EU's economic recovery still faces obstacles, but overall outlook improving

(Xinhua) 13:36, August 07, 2021

ROME, Aug. 6 (Xinhua) -- Europe's post-pandemic economic recovery appears to be gaining steam, though analysts warn of several factors that could impede growth in the coming months.

The latest figures from Eurostat, the European Union's statistics agency, reported in late July that seasonally adjusted gross domestic product across the EU increased by 13.2 percent in the second quarter compared to the same period last year.

Economists said the growth is partly due to the second quarter of 2020 that saw the biggest impact from coronavirus lockdowns. But Eurostat also noted that EU economies grew 1.9 percent compared to the first quarter of this year, and it broadly raised its outlook for the rest of the year.

For the 19 countries in the euro currency zone, the results were even stronger: 13.7 percent growth year-on-year in the second quarter and 2.0 percent growth compared to the previous quarter.

However, growth has been uneven across the EU, with countries hardest-hit by the pandemic last year growing faster than the EU as a whole. For example, Italy and Spain had 2.7 percent and 2.8 percent quarter-on-quarter growth in the second quarter, respectively, while the EU's two largest economies, Germany and France, saw slower growth.

Surging inflation has also hindered economic growth. Eurostat has raised its estimates for full-year-inflation in the Euro zone to 2.2 percent, an increase from 1.9 percent a month earlier and above the European Central Bank's full-year target of 2.0 percent.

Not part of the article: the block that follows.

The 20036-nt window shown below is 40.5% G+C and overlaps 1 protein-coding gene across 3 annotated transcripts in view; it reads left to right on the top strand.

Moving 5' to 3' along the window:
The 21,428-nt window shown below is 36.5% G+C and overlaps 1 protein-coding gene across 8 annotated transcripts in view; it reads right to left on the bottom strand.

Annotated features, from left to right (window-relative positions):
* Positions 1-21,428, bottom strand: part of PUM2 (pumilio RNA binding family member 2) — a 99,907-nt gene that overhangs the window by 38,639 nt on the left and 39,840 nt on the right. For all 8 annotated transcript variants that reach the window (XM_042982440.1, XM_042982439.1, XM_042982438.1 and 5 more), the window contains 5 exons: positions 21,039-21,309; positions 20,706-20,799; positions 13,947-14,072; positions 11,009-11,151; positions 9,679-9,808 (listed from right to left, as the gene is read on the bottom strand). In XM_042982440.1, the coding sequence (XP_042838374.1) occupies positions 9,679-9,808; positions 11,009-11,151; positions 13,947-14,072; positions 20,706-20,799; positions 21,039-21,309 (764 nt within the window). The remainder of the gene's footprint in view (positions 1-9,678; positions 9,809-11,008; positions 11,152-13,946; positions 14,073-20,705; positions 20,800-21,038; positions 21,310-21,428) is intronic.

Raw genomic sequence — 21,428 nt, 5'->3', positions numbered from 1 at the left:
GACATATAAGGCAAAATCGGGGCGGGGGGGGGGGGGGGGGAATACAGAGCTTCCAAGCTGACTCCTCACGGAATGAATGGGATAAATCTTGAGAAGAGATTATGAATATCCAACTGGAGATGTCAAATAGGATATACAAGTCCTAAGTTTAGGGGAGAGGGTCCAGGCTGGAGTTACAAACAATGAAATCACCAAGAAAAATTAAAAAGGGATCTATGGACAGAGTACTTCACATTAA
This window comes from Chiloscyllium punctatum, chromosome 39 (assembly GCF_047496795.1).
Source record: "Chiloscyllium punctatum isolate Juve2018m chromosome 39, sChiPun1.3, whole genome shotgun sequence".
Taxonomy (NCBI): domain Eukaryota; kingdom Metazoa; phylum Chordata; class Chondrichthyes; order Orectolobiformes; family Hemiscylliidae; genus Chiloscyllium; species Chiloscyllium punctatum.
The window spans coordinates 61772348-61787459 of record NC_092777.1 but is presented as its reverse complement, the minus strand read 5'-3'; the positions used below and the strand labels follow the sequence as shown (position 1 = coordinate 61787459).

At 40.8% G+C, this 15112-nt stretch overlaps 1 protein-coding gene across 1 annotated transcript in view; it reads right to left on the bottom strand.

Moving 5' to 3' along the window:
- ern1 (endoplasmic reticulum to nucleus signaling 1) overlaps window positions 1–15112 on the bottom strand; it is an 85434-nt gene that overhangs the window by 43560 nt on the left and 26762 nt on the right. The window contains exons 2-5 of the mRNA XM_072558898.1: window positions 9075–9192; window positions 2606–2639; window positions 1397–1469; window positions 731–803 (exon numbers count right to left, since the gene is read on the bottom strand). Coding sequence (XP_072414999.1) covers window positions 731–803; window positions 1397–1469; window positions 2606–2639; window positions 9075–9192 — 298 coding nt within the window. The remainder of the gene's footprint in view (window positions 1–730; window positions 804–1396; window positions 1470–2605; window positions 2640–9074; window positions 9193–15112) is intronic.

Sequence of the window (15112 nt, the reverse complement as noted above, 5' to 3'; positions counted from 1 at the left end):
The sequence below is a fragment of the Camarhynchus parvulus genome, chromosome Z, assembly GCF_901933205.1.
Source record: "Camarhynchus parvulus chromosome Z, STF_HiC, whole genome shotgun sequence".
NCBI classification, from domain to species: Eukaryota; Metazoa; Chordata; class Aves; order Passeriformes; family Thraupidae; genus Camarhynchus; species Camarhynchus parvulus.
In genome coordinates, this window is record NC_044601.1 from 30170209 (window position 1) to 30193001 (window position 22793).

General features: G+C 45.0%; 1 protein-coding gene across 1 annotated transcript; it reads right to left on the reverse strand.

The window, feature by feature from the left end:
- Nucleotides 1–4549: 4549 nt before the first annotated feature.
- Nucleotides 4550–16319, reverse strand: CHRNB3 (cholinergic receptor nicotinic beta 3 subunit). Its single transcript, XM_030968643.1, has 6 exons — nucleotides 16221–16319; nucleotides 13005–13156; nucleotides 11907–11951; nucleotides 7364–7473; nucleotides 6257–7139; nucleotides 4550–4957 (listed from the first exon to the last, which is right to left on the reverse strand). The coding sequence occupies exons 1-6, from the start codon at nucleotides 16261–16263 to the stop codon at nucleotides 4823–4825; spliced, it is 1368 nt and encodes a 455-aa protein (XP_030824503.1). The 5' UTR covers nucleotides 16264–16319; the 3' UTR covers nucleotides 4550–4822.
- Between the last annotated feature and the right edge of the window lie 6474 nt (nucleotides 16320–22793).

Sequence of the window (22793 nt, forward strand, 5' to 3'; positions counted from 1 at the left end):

At the same time, emerging new variants of the coronavirus present a continued risk in the EU where more than 60 percent of the eligible population has been fully vaccinated.

Other risks cited by economists include a global economic slowdown negatively impacting EU trade, less spending in the face of the crisis, and EU recovery funds not being spent effectively in some countries due to political factors.

Paul O'Connor, an analyst studying with London-based Janus-Henderson, a global asset management group, has said that while some factors, like the use of public transport, shopping, and the use of sports facilities are showing improvement, there are other areas where there has been "continued caution," such as a return to the office.

That point was reflected in a survey from Ipsos Moris, a market research company based in London, showing that more than 40 percent of respondents in Britain were "uncomfortable" with the idea of traveling abroad or attending large public gatherings. A spokesman from the company told Xinhua that indications showed a broadly similar trend across Europe.

Still, according to Veronica De Romanis, a professor of European economics at Rome's LUISS University, the overall trends in Europe remain encouraging.

"It is likely that as long as the vaccines remain effective, the recovery fund money is spent effectively, and we don't have any unexpected surprises, we will continue to see economies recover, with most returning to pre-pandemic levels at some point next year," De Romanis told Xinhua.

(Web editor: Zhang Wenjie, Bianji)


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